Sir Duncan Rice to Chair Jury for City Garden Design Competition

The former principal of the University of Aberdeen, Sir Duncan Rice, will chair the jury panel for the City Garden Project international design competition.
The project proposes a radical transformation of a strategic part of central Aberdeen adjacent to the historic thoroughfare of Union Street. It will provide a vibrant, green focal point by raising the inaccessible, under-used Union Terrace Gardens and cover-over the unattractive Denburn dual carriageway and nearby railway line.
The City Garden project aims to create new green gardens and landscaping, a civic space for outdoor events, a new cultural centre, a café quarter, and new links with the bus and railway stations as well as improving street level access from areas of the city that are at present cut-off.
A respected academic, with experience and interest in history and the arts, Sir Duncan has already been involved in an international design competition for the university’s new £57 million library – an iconic building that reinforces the city’s reputation as a place of research, learning and teaching.
As chairman of the jury, Sir Duncan will lead the jury’s discussions, balancing the views of all parties to firstly select a shortlist of between five and seven design teams in July and then to select a winning design in December.
The jury is made up of the leader of Aberdeen City Council, John Stewart, Sir Ian Wood, Tom Smith, chairman of ACSEF, cities guru on urban regeneration, Charles Landry and Lavina Massie chair of Aberdeen Civic Forum and the Aberdeen City Alliance.

The jury will be advised by Malcolm Reading and a technical panel comprising Aberdeen City Council representatives and experts in engineering, project management, quantity surveying and design. This panel will provide a peer review of the designs and evaluate the deliverability of the designs.
Commenting on his role, Sir Duncan said: “It's a great compliment to be asked to take on work of this importance for the city. I'm determined to lead the jury in finding a design for the future which honours our history. It also has to be so self-evidently beautiful that it will unite the city community in supporting the project, and at the same time attract international attention to Aberdeen.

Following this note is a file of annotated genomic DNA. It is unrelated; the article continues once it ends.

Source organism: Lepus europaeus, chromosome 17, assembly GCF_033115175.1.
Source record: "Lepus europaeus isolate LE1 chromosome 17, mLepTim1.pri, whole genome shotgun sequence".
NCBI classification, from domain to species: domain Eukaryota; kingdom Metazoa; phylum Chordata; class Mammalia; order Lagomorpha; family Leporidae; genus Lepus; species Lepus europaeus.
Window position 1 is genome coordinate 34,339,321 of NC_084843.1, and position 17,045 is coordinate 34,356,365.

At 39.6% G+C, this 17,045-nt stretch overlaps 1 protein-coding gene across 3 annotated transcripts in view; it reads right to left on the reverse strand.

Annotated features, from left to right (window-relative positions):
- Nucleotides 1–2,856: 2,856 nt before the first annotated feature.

A series of design quality workshops are being held with key stakeholders to develop the design brief and then evaluate the submissions against this brief.
This design stakeholder group, led by Lavina Massie, is made up of community members who have a direct interest in the project. Around 25 representatives from businesses in the location of the City Garden, planners, Nestrans, Aberdeen City Centre Association, potential users of the gardens and members of the community are taking part in the workshops.
The workshops are based on a proven “Design Quality Indicator” process used in the construction industry. They actively involve a wide group of people in the brief and the selection process and are facilitated by Jim Chapman, a panel member of both Architecture and Design Scotland and the Commission for Architecture and the Built Environment.
The international design competition is a two-stage contest. The first stage is aimed at attracting technically competent and professional teams from all over the world to register their interest in the project.
The shortlisted teams will then be given a comprehensive brief and asked to produce a concept design. These will be reviewed by a technical panel and a final jury will conduct interviews prior to a winner being announced.
A public exhibition of the shortlisted teams will be held in late September with the final design being announced in December 2011. The city council will then decide if the design is to be taken to the planning stage.

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